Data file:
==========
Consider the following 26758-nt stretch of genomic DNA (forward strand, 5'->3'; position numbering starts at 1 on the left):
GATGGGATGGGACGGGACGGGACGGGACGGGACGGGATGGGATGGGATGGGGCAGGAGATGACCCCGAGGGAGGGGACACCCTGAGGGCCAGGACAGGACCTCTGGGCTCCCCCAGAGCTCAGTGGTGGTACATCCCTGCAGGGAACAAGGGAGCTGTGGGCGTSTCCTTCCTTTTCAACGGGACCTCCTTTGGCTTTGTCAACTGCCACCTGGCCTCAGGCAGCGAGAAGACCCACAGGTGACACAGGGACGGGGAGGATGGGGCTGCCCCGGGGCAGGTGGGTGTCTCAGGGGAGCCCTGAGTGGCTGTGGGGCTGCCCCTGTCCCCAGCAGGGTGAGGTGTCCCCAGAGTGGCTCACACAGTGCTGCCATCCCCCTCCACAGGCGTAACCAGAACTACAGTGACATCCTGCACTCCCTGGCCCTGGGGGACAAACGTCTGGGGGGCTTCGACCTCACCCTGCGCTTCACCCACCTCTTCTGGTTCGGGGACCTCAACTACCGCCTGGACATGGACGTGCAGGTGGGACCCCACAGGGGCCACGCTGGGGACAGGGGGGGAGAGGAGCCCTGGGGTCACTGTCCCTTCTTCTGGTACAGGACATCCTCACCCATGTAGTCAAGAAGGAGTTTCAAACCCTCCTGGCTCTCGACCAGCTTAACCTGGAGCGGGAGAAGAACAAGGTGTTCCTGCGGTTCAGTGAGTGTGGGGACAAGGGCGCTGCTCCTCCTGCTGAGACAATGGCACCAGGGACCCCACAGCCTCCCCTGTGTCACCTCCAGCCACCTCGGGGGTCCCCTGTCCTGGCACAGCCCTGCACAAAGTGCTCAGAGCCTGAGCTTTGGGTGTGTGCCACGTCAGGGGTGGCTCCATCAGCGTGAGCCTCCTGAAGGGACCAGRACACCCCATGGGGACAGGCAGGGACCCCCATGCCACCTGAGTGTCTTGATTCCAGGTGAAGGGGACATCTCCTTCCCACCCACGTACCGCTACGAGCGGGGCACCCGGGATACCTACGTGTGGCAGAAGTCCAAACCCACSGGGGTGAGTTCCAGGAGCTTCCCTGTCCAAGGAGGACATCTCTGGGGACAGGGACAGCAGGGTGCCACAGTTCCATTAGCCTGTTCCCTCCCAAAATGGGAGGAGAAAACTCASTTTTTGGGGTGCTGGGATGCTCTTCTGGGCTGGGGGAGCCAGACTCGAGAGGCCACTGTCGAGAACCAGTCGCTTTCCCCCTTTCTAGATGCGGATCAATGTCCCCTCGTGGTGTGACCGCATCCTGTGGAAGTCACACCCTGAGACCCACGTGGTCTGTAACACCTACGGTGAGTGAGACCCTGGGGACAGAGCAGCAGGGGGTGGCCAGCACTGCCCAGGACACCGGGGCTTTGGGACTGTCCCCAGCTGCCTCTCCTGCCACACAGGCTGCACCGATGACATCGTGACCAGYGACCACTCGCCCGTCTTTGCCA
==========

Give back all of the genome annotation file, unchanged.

Consider the following 26758-nt stretch of genomic DNA (forward strand, 5'->3'; position numbering starts at 1 on the left):
GATGGGATGGGACGGGACGGGACGGGACGGGACGGGATGGGATGGGATGGGGCAGGAGATGACCCCGAGGGAGGGGACACCCTGAGGGCCAGGACAGGACCTCTGGGCTCCCCCAGAGCTCAGTGGTGGTACATCCCTGCAGGGAACAAGGGAGCTGTGGGCGTSTCCTTCCTTTTCAACGGGACCTCCTTTGGCTTTGTCAACTGCCACCTGGCCTCAGGCAGCGAGAAGACCCACAGGTGACACAGGGACGGGGAGGATGGGGCTGCCCCGGGGCAGGTGGGTGTCTCAGGGGAGCCCTGAGTGGCTGTGGGGCTGCCCCTGTCCCCAGCAGGGTGAGGTGTCCCCAGAGTGGCTCACACAGTGCTGCCATCCCCCTCCACAGGCGTAACCAGAACTACAGTGACATCCTGCACTCCCTGGCCCTGGGGGACAAACGTCTGGGGGGCTTCGACCTCACCCTGCGCTTCACCCACCTCTTCTGGTTCGGGGACCTCAACTACCGCCTGGACATGGACGTGCAGGTGGGACCCCACAGGGGCCACGCTGGGGACAGGGGGGGAGAGGAGCCCTGGGGTCACTGTCCCTTCTTCTGGTACAGGACATCCTCACCCATGTAGTCAAGAAGGAGTTTCAAACCCTCCTGGCTCTCGACCAGCTTAACCTGGAGCGGGAGAAGAACAAGGTGTTCCTGCGGTTCAGTGAGTGTGGGGACAAGGGCGCTGCTCCTCCTGCTGAGACAATGGCACCAGGGACCCCACAGCCTCCCCTGTGTCACCTCCAGCCACCTCGGGGGTCCCCTGTCCTGGCACAGCCCTGCACAAAGTGCTCAGAGCCTGAGCTTTGGGTGTGTGCCACGTCAGGGGTGGCTCCATCAGCGTGAGCCTCCTGAAGGGACCAGRACACCCCATGGGGACAGGCAGGGACCCCCATGCCACCTGAGTGTCTTGATTCCAGGTGAAGGGGACATCTCCTTCCCACCCACGTACCGCTACGAGCGGGGCACCCGGGATACCTACGTGTGGCAGAAGTCCAAACCCACSGGGGTGAGTTCCAGGAGCTTCCCTGTCCAAGGAGGACATCTCTGGGGACAGGGACAGCAGGGTGCCACAGTTCCATTAGCCTGTTCCCTCCCAAAATGGGAGGAGAAAACTCASTTTTTGGGGTGCTGGGATGCTCTTCTGGGCTGGGGGAGCCAGACTCGAGAGGCCACTGTCGAGAACCAGTCGCTTTCCCCCTTTCTAGATGCGGATCAATGTCCCCTCGTGGTGTGACCGCATCCTGTGGAAGTCACACCCTGAGACCCACGTGGTCTGTAACACCTACGGTGAGTGAGACCCTGGGGACAGAGCAGCAGGGGGTGGCCAGCACTGCCCAGGACACCGGGGCTTTGGGACTGTCCCCAGCTGCCTCTCCTGCCACACAGGCTGCACCGATGACATCGTGACCAGYGACCACTCGCCCGTCTTTGCCA